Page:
At the beginning of the pandemic, offline and online shopping competed with each other, and the former was more common, as people were used to going to stores and choosing goods physically. During the war, Ukrainians became even more immersed in online shopping. Surveys show that almost the same number of respondents prefer offline and online shopping.
6. Messengers remain the most popular media for news consumption among Ukrainians, but short video content is also growing in importance
Although messengers have remained the top choice for reading news since the beginning of the war, as evidenced by Gradus Research's media consumption surveys, the importance of YouTube and other types of short video content for Ukrainians is also growing. The fact that people are increasingly choosing video content may be a sign of news reading fatigue and the growing popularity of the video blog format. It can also be explained by the fact that at the beginning of the war, Ukrainians preferred to receive the most up-to-date information that could be issued in a text format the fastest. Now, when the events are unfolding more moderately, people are ready to wait for more visual formats, such as video, rather than consume fast formats.
7. The scope of Ukrainian women's responsibilities has increased during the war, but despite this, there is a high level of satisfaction with family life, as they have increased their awareness of the value of their partner
The war expanded the functionality of women and increased their workload. In particular, their financial responsibilities have increased, as well as their sense of responsibility for raising children and their activity in planning family life. However, despite the psychological challenges, high levels of stress, travel, and fears that Ukrainian women face, they demonstrate a high level of satisfaction with family life. The war has made families more cohesive: partners have begun to appreciate and support each other in their relationships, and physical separation does not stand in the way.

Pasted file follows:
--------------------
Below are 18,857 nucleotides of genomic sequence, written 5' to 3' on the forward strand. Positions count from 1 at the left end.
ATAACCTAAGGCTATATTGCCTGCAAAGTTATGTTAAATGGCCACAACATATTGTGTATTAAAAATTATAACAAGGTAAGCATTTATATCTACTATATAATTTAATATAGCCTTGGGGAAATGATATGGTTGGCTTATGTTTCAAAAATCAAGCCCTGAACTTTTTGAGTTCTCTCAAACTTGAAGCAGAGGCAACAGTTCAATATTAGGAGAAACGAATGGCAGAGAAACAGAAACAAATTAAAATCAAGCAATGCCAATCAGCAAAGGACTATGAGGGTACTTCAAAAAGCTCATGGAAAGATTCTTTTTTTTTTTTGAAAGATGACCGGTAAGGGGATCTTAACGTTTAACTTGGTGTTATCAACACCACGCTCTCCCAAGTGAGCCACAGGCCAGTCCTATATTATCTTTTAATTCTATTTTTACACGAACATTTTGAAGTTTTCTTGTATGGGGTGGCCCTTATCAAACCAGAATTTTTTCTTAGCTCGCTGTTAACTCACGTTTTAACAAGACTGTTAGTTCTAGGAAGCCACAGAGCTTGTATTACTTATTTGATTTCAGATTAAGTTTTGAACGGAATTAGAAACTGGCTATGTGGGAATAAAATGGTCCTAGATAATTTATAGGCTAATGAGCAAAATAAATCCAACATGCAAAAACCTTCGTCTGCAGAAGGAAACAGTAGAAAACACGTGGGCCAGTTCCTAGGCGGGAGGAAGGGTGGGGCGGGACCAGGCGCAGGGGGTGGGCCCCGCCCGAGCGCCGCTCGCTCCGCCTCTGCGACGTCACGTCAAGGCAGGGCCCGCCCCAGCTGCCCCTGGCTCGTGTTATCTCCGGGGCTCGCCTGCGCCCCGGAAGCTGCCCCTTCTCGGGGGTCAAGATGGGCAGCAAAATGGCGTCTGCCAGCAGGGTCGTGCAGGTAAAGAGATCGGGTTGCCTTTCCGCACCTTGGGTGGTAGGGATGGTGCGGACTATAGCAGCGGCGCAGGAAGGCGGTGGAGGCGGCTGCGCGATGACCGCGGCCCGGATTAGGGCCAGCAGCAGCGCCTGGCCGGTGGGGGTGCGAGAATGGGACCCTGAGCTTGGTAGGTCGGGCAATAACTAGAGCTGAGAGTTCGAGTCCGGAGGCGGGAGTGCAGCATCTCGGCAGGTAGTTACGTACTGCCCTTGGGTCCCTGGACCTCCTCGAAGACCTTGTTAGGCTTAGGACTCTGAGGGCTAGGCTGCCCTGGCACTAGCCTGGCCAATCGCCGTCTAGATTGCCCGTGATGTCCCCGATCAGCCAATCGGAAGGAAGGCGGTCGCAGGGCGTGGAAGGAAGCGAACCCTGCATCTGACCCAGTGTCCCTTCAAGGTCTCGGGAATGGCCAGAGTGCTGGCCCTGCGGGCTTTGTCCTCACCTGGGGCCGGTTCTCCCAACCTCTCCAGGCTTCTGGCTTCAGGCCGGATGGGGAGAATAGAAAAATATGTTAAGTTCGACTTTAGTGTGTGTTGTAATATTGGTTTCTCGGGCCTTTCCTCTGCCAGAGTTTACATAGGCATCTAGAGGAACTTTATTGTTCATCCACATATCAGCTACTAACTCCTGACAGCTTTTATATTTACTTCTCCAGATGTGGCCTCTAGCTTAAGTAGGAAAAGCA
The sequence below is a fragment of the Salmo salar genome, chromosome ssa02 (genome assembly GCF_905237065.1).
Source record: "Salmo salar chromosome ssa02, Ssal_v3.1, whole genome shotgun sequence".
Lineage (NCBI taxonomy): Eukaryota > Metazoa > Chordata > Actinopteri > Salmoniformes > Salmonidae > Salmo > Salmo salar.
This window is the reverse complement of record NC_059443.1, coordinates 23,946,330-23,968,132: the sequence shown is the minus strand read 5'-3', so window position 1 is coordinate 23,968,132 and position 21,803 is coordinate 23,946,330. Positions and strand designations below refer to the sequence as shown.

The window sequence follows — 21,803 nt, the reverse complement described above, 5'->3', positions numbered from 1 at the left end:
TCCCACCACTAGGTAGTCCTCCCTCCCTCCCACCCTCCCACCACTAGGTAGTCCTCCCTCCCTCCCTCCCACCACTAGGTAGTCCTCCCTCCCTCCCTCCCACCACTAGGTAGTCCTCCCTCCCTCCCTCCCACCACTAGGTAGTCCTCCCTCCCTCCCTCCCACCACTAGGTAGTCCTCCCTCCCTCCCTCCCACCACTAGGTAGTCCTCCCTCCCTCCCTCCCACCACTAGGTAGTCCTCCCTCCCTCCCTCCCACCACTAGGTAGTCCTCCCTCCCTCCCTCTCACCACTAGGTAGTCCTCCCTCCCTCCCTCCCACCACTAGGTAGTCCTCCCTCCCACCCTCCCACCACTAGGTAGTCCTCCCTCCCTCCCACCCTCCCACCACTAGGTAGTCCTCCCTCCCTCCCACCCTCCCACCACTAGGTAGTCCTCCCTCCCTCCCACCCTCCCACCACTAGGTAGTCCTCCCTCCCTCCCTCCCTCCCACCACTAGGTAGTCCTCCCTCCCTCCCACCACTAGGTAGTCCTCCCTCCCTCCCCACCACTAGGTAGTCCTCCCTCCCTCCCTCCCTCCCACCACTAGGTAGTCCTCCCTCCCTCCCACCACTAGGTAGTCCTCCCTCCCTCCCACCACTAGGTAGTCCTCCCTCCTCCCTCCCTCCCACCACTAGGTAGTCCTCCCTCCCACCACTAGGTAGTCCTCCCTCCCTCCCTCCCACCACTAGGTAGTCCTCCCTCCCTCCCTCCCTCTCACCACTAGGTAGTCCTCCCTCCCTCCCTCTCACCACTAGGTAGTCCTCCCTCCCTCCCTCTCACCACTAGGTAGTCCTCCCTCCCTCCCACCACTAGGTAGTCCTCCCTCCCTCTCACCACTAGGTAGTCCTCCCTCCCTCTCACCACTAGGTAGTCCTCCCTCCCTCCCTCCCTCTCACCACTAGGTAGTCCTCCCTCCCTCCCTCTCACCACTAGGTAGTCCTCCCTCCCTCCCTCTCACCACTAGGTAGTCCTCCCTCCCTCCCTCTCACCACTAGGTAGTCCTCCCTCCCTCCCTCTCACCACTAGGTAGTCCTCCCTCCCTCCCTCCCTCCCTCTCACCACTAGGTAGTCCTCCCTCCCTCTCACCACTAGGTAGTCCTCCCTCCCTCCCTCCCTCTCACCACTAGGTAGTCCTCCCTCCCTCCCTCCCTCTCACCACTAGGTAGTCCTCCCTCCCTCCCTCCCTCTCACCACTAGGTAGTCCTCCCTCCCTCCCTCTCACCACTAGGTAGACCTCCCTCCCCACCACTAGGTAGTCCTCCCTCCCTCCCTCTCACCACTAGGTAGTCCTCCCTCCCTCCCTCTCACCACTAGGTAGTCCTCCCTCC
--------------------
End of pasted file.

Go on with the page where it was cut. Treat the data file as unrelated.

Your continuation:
Trends in Ukrainian business
1.Businesses are showing resilience and staying in Ukraine
The migration of Ukrainians abroad caused by russia's full-scale invasion of Ukraine is tangible and affects the operations of Ukrainian companies. Despite the challenges of staff shortages, finding new and retaining existing markets and customers, and ensuring staff safety, numerous Gradus Research surveys show a proactive stance of businesses and their willingness to address these issues. Companies also expect the government to take decisive action to restore human capital by fighting corruption, supporting entrepreneurship, and creating new jobs.
At the same time, businesses tend to stay in Ukraine: both traditional businesses and startups overwhelmingly declare that they do not need to relocate.
2. Businesses are increasingly planning for the short term, but tend to build active and moderate development strategies
The business planning horizon has shrunk during the war - most Ukrainian companies, according to Gradus Research surveys, plan their activities one year in advance or less.